Women Bench Press, How Much Weight Should A Woman Be Able To Bench Press?

June 29, 2012 0 Comments

Copyright © 2012 Forestnome Enterprises

Bench-press is a great way to increase your upper body strength for men and women and it is also a great way to test upper body strength as a result. Form or technique when doing the bench-press is vitally important in order to avoid injury or just bad habits.

The American College of Sports Medicine have created a standard list of 1RM (maximum weight lifted once) for both men and women. The results are classified according to age and weight and are indicated by the percentage of bodyweight that one can lift.

What they have also done is separated the different percentages into average, above average and well above average. For example a female in her 30’s weighing 140lbs should have a 1RM of around 57% of her bodyweight. This is something that will give any woman a good guide on upper body strength.

The College released advanced and very advanced as well. Without going into all the specific details of the study the results were that the definition of above average would be a woman who can lift 70% of her bodyweight for 1RM. The well above average definition was 90% of bodyweight.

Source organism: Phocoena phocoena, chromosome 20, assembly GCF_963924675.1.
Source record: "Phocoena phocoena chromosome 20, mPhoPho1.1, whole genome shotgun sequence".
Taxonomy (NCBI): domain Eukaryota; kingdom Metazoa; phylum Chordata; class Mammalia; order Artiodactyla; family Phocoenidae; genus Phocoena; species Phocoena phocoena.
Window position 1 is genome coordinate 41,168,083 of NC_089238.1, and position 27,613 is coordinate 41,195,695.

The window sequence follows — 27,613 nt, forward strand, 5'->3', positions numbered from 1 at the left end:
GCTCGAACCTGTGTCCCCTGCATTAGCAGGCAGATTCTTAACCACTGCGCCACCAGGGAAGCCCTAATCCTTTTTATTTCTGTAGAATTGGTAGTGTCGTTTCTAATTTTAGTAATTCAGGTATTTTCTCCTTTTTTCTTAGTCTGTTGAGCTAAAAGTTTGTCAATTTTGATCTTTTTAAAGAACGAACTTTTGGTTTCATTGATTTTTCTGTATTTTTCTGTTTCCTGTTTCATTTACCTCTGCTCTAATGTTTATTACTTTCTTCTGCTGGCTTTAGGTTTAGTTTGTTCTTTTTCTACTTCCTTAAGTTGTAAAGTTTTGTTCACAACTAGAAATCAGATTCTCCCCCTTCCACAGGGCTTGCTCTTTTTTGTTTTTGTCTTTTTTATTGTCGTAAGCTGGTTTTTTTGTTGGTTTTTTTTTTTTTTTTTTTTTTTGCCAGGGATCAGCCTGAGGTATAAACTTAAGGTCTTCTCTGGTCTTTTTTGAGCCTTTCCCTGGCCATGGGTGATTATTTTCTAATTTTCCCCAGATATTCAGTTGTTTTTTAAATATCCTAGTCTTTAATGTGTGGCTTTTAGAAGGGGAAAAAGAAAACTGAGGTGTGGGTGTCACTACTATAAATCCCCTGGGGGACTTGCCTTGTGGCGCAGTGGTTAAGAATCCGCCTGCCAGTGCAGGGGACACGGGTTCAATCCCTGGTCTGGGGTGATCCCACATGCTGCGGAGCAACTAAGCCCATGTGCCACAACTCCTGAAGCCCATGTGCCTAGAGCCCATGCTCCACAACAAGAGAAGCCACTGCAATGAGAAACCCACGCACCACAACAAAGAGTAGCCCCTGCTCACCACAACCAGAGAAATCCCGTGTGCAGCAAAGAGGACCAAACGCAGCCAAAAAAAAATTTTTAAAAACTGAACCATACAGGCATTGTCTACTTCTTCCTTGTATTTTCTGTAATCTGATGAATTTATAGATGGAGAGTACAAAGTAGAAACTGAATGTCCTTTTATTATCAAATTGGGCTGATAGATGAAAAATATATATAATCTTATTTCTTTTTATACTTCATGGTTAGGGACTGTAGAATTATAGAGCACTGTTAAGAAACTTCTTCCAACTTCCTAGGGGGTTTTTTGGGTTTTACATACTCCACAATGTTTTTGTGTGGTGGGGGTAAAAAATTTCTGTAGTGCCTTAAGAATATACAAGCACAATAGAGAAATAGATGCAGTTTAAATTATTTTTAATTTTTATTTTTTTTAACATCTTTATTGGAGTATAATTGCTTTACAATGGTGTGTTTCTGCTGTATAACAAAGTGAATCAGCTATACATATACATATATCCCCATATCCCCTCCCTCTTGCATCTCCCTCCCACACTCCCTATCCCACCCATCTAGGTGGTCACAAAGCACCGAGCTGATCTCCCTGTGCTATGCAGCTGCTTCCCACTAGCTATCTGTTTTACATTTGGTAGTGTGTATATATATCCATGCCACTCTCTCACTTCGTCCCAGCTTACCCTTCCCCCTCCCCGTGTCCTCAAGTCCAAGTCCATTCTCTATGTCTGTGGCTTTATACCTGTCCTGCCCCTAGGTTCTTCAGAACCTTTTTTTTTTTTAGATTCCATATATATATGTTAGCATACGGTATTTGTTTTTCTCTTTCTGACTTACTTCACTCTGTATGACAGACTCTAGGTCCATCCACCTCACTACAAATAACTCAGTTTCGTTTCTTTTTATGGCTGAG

It should be kept in mind that all the above percentiles are specifically for women in their 30’s. The age of a person will make a big difference in defining the average so for example a woman in their 50’s the percentage would go down to 52% of their bodyweight for 1RM.

In order to test your own 1RM or maximum weight that you can lift once when you are bench-pressing you should first do a warm-up with a light weight. Then do a few sets of 10 reps with about 50% to 70% of what you think is your maximum.

After you have done that then load up the bar to what you think would be your maximum weight that you can bench-press. It is strongly advised that you ask an experienced spotter to watch you as you don’t want to land up with the weight stuck on your chest.

One can also use the 1RM calculator which you can easily access online which will give you the indication according to your age and weight. But the calculator will obviously not be able to take into account your years of training that you may or may not have done before the test.

The advantage of knowing your 1RM is that you can plan the amount of weight that you should use when doing sets of 6 to 10 reps. This should be around 70% to 80% of your 1RM when doing sets and reps that are less than 8 if you want to increase your upper body strength.

If you want to gain good quality weight, that means muscle, quickly and efficiently then you should take a look at this: http://tinyurl.com/7kl6kr9

Leave a Reply

Your email address will not be published. Required fields are marked *